Getting inside the "Black Box" of Head Start quality: What matters and what doesn't
AbstractCritics of Head Start contend that many programs spend too much money on programs extraneous to education. On the other hand, Head Start advocates argue that severely disadvantaged children need a broad range of services. Given the available evidence, it has been impossible to assess the validity of these claims. In this study, we match detailed administrative data with data on child outcomes from the National Longitudinal Survey of Youth 1979, including test scores, behavior problems, and grade repetition. We find that former Head Start children have higher reading scores and are less likely to have been retained in grade where Head Start spending was higher. Holding per capita expenditures constant, children in programs that devoted higher shares of their budgets to education and health have fewer behavior problems and are less likely to have been retained in grade. However, when we examine specific educational inputs holding per capita expenditures constant, only pupil/teacher ratios matter.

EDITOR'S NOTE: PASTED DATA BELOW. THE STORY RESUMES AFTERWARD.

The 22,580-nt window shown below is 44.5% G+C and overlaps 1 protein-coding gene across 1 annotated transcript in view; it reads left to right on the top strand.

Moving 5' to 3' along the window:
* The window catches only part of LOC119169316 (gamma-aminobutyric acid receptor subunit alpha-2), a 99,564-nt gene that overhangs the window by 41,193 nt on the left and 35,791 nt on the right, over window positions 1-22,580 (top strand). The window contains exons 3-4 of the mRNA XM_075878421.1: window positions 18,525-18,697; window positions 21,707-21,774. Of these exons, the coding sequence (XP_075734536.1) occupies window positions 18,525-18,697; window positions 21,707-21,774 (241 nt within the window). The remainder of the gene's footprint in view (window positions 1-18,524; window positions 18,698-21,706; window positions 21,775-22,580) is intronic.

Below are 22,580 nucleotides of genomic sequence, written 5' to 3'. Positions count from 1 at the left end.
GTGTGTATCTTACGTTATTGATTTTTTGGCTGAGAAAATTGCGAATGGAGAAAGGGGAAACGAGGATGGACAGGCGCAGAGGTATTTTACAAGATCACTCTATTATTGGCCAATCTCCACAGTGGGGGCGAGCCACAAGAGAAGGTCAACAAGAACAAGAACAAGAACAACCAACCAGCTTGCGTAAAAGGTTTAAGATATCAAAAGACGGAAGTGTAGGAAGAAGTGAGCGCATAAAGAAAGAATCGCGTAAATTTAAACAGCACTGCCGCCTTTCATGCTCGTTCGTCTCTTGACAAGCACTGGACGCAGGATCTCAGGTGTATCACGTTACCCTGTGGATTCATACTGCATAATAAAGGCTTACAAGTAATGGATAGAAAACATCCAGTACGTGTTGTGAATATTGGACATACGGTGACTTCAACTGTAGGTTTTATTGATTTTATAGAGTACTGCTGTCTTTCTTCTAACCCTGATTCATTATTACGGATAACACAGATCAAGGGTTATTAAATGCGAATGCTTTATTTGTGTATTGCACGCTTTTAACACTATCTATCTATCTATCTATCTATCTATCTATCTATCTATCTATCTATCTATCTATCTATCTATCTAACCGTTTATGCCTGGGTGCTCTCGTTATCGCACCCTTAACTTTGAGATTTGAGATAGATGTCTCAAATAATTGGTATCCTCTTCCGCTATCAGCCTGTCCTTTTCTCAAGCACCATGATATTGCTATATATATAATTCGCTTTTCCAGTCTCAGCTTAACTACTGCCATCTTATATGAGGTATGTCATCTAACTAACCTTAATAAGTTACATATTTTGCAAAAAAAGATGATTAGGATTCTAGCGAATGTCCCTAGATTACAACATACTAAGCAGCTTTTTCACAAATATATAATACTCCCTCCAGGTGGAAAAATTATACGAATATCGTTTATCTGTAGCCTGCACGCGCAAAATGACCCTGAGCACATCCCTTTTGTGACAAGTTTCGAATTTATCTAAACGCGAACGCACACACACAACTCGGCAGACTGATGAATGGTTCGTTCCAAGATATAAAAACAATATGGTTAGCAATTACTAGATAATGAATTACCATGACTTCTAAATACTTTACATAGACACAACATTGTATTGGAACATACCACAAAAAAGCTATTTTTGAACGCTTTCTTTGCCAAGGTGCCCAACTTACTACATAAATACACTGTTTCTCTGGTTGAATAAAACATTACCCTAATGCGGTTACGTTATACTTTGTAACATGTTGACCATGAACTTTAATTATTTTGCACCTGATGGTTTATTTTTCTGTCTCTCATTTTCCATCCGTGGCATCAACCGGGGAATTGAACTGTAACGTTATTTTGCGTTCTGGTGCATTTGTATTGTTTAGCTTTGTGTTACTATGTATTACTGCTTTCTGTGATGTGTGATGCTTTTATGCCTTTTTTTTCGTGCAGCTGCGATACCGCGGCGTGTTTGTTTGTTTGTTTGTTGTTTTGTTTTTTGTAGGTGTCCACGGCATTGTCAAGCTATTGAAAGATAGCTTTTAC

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Bibliographic InfoArticle provided by Elsevier in its journal Economics of Education Review.
Volume (Year): 26 (2007)
Issue (Month): 1 (February)
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Web page: http://www.elsevier.com/locate/econedurev
Other versions of this item:
- Janet Currie & Matthew Neidell, 2003. "Getting Inside the "Black Box" of Head Start Quality: What Matters and What Doesn't?," NBER Working Papers 10091, National Bureau of Economic Research, Inc.
- I28 - Health, Education, and Welfare - - Education - - - Government Policy
- I38 - Health, Education, and Welfare - - Welfare, Well-Being, and Poverty - - - Government Programs; Provision and Effects of Welfare Programs
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